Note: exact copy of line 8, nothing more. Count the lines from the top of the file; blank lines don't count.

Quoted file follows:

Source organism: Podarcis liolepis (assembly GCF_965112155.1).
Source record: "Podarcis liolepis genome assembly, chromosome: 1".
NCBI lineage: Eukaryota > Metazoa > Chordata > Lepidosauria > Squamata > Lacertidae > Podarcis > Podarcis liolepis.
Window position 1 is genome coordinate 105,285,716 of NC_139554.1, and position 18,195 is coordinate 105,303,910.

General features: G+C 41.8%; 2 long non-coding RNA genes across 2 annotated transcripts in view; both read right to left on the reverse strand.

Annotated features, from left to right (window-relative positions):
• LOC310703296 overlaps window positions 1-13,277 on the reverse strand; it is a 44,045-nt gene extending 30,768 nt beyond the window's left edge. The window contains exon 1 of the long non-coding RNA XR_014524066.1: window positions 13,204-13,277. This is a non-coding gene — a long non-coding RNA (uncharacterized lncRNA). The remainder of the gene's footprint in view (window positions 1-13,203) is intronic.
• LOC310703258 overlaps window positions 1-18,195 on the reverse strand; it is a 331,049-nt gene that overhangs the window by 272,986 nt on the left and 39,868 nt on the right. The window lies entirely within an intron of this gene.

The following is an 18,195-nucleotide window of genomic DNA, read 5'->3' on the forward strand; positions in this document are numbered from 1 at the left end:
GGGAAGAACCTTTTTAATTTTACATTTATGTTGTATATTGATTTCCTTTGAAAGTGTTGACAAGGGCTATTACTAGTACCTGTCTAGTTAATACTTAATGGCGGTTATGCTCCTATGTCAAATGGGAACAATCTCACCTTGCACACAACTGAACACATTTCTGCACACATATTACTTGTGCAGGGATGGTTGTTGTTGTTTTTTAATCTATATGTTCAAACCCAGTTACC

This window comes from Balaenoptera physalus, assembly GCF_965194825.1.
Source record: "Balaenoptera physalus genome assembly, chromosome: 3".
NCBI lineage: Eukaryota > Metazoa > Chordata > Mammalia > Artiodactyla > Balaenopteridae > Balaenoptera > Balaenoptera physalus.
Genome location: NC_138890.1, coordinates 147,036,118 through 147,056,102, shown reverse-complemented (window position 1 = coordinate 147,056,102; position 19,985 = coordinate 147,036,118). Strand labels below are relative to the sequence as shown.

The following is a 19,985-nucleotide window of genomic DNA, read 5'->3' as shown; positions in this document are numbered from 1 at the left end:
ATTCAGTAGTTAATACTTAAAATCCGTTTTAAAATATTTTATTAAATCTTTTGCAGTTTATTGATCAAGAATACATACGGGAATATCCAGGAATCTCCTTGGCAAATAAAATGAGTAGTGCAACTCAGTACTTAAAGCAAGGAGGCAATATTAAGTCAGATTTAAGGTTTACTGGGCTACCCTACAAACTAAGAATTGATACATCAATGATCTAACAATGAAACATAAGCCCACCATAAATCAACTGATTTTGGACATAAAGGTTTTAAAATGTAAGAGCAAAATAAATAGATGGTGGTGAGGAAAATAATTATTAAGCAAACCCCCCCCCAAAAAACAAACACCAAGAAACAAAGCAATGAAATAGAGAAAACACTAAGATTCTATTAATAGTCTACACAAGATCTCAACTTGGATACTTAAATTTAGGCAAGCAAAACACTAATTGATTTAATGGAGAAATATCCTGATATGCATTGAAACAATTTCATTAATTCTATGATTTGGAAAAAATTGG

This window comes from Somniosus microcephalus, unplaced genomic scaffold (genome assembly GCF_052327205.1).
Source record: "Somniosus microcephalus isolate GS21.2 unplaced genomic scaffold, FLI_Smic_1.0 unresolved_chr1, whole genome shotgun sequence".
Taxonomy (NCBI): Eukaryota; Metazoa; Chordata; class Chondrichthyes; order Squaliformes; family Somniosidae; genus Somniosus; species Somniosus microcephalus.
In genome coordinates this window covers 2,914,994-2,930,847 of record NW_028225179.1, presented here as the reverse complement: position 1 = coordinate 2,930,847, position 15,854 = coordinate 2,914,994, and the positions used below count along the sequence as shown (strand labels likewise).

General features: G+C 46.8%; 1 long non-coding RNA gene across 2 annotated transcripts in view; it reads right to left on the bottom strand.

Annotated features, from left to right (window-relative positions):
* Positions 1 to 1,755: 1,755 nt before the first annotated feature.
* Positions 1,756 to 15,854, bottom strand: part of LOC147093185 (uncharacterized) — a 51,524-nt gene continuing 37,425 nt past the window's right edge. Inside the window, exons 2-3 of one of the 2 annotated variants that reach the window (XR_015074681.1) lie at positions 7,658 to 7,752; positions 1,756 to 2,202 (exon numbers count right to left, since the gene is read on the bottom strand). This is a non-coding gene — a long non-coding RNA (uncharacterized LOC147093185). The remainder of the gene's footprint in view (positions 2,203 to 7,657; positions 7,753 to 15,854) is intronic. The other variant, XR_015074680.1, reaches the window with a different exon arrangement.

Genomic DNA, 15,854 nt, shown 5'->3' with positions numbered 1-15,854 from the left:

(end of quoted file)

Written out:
• LOC310703258 overlaps window positions 1-18,195 on the reverse strand; it is a 331,049-nt gene that overhangs the window by 272,986 nt on the left and 39,868 nt on the right. The window lies entirely within an intron of this gene.